UPDATE: Pointing to concerns about preserving small-business jobs, Gov. Rick Scott late Wednesday vetoed the so called “liquor wall” law, which requires hard spirits to be sold in separate facilities from most retail goods. The veto was a victory for independent liquor-store owners, ABC Fine Wine & Spirits and Publix Super Markets, which fought the bill during the legislative session that ended May 8.
Would you be okay buying your Johnnie Walker Black whiskey in the same Target store as your Wheaties cereal?
How about the convenience of picking up your Don Julio tequila while you grab your diabetes medicine?
Does the thought of BOGO-ing your bourbon raise your, ahem, spirits?
Or does the thought of mixing hard liquor with family food shopping make you a bit queasy?
These questions will be settled for you today. Because today is the deadline for Gov. Rick Scott to sign a controversial “liquor wall” bill (SB 106) passed by the legislature that would a repeal a decades-old law requiring hard spirits to be sold in separate facilities from groceries and other goods.
It’s anyone guess whether Scott will sign, veto or let the measure become law without his signature; the bill is backed by retailers such as Target and Walmart.
Members of the Florida Independent Spirits Association, which, along with Publix Super Markets and ABC Fine Wine & Spirits, opposed the repeal, have stepped up the pro-veto movement since the House narrowly signed off of the measure — in a 58-57 vote — on April 26.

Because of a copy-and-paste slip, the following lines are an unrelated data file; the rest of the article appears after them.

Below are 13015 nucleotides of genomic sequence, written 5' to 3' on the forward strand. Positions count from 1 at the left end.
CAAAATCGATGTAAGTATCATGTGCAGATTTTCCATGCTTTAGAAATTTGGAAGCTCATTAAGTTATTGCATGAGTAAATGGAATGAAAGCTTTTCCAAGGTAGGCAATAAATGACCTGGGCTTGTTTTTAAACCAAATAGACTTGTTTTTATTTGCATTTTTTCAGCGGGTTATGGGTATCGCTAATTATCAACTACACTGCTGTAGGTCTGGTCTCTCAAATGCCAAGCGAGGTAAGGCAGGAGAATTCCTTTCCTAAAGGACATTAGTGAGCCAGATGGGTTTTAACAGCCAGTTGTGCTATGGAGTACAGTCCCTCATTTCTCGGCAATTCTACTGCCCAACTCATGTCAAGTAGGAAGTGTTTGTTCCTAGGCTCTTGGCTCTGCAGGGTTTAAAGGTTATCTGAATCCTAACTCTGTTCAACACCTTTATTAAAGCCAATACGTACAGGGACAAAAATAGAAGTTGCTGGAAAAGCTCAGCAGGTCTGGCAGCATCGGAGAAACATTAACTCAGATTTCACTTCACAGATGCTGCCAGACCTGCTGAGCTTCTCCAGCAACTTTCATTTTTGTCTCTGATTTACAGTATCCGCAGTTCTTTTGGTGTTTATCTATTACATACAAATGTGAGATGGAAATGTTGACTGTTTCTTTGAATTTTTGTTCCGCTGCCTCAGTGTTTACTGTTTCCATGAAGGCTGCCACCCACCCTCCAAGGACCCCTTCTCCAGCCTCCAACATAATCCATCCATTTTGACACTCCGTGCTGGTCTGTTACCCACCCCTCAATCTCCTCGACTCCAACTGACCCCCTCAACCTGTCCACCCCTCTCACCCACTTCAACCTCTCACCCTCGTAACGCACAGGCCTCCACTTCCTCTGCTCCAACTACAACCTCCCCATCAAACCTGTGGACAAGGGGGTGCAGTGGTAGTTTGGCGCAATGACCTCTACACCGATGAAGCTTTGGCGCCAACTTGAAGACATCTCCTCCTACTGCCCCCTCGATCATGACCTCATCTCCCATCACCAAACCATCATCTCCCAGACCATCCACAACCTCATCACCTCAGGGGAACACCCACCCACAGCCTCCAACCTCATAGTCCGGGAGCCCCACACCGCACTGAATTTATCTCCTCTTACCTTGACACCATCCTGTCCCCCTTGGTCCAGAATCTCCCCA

Meanwhile, Floridians For Fair Business Practices, which includes Walmart and Target, has urged to urge Scott to sign the bill.
The governor’s office as of last Friday had received 2,674 emails, 570 letters and 235 calls in opposition to the bill since lawmakers gave approval, according to Scott spokeswoman Lauren Schenone. Another 3,245 names were submitted via petitions collected at independent liquor stores.
The governor’s office during the same period had also received 434 phone calls, 320 emails and seven letters that voiced support for the bill.
Here’s the skinny: Opponents argue the change would hurt small liquor stores (also called “package stores”), eliminate jobs, result in a greater ability for minors to get liquor and lead to more impulse-buying of alcohol.
You can see that argument. After all, Walmart has a competitive edge because they buy in big quantities. How can a little mom-and-pop franchise of one or two stores liquor stores compete with them price-wise.
On the other side, proponents counter that the policy promotes a free market and provide more convenience to shoppers. They also dispute the argument about minors getting access to liquor, saying minors are more likely to get alcohol at home.
That may be true, also, as studies have shown that kids raid their parents liquor and medicine cabinets for alcohol and drugs, respectively.
Sen. Anitere Flores, a Miami Republican who sponsored the bill, said the existing law is “antiquated.”
“The current alcohol separation law in the state of Florida is outdated and creates an uneven playing field for retailers,” Flores said in a statement earlier this month.
The measure got through the Senate in a 21-17 vote on March 23.
The issue has been heavily lobbied in the Capitol in recent years. If approved by Scott, the bill would affect the business models of retailers on both sides of the debate.
Along with the independent liquor stores and ABC Fine Wine & Spirits, Publix has been involved because it operates stand-alone liquor stores in many of the same shopping centers as its grocery stores. Meanwhile, retailers such as Target, Walmart and Costco want to be able to sell liquor in the same stores where shoppers pick up groceries and other goods.
Tell us what you think by taking our poll here.